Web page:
By Evan Henerson
Earlier this week, more than 4,700 members of Transportation Workers Union Local 234 walked off the job at the Southeastern Pennsylvania Transportation Authority (SEPTA), bringing Philadelphia's bustling system of subways, trolleys and buses to a halt.
The SEPTA workers say the company needs to address such topics as pension disparities, the possibility of a large increase in health-care costs and working conditions which the union says put the public in danger.
The two sides are bad mouthing each other in the press and – one hopes – negotiating behind the scenes. SEPTA has filed an injunction trying to get the courts to force the striking workers back to their jobs, claiming that the shutdown has caused a “a clear and present danger” to the region, particularly to such populations as the poor, the disabled and students who take SEPTA to get to public, charter and parochial schools.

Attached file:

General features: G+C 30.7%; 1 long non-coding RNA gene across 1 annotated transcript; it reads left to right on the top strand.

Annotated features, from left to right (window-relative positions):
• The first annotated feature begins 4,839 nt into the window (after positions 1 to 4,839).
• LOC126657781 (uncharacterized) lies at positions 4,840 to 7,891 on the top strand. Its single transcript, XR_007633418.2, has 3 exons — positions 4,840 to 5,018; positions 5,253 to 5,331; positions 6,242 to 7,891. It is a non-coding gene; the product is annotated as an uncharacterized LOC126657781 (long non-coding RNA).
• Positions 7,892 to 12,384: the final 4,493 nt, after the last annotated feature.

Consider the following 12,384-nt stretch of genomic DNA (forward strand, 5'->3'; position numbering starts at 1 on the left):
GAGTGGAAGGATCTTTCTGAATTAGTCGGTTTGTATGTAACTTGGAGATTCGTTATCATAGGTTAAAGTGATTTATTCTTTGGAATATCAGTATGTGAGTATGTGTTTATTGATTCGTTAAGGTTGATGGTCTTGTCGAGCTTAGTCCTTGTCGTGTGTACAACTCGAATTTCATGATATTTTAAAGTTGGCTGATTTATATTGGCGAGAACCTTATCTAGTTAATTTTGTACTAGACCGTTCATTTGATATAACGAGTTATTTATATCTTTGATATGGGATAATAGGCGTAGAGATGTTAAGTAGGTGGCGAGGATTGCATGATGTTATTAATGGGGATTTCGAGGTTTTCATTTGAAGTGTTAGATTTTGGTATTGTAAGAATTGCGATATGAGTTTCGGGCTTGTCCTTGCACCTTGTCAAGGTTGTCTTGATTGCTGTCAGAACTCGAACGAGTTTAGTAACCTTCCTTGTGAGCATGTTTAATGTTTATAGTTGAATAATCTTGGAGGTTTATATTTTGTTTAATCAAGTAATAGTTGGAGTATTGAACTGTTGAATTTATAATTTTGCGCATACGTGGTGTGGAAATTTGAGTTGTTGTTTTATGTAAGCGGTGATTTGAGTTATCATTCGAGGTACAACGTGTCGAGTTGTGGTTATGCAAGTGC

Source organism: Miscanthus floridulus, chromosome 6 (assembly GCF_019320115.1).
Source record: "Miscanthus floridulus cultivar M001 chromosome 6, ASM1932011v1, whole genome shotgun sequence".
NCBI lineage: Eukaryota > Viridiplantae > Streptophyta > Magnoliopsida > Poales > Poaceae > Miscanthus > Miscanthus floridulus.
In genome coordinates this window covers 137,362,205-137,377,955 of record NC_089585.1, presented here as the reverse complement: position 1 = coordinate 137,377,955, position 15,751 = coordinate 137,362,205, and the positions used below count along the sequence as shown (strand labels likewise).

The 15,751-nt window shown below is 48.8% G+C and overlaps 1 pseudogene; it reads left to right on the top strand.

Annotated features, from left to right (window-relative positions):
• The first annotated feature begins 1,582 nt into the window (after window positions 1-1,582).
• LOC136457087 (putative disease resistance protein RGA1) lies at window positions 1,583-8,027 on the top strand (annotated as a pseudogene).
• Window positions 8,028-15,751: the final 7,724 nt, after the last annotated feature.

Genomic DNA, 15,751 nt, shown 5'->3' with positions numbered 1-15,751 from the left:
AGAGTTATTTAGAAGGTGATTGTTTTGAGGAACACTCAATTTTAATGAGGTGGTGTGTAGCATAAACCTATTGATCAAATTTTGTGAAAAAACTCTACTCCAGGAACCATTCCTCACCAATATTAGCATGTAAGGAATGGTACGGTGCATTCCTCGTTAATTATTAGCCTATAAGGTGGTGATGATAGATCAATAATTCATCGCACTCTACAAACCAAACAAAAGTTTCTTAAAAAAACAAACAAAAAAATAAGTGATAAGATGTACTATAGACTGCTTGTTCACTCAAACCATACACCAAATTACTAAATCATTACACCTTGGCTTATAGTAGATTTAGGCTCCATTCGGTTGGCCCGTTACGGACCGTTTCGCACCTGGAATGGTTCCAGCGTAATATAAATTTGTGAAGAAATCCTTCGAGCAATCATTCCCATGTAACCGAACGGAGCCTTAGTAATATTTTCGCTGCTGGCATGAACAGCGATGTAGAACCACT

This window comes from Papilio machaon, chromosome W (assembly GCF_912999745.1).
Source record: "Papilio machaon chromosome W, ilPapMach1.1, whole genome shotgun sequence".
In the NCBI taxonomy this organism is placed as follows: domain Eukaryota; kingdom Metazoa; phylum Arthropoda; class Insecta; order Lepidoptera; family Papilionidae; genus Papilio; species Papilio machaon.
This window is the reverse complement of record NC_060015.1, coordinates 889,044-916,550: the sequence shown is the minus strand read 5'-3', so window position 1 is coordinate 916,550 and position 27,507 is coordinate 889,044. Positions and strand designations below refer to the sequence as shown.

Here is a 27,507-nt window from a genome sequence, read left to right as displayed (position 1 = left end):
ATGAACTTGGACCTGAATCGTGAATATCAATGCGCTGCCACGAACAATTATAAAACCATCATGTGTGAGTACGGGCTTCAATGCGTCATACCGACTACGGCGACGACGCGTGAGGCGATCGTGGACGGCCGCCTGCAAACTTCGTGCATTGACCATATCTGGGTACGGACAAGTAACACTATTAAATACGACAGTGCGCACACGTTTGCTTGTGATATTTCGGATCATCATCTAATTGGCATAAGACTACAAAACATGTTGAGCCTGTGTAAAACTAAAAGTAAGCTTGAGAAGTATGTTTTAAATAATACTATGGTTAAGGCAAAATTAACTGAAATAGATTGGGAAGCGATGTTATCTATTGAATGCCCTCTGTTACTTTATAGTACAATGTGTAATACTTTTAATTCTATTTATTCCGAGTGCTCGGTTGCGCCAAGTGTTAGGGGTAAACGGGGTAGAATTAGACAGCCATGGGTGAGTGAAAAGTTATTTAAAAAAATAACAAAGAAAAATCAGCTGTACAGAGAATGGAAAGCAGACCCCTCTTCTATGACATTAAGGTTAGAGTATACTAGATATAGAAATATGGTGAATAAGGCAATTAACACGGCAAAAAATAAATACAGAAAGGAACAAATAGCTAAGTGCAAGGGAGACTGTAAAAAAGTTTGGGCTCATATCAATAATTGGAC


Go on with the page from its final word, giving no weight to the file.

On the ground (or underground as the case may be), the Philadelphia Inquirer’s RealTime staff is doing a bang-up job with up-the minutes updates on the strike. We learn about the seven weirdest ways to commute, that the strike has inspired a viral Facebook song, how to handle stress on your not so pleasant commute and – big surprise here – that Uber, Lyft and cabs are doing great business.
Let’s hope those alternative modes of transportation will be especially busy on Tuesday shuttling City of Brotherly Love-ians to the polls. SEPTA floated the idea of the workers put their strike on hiatus on Election Day. The union wasn’t particularly receptive to that idea.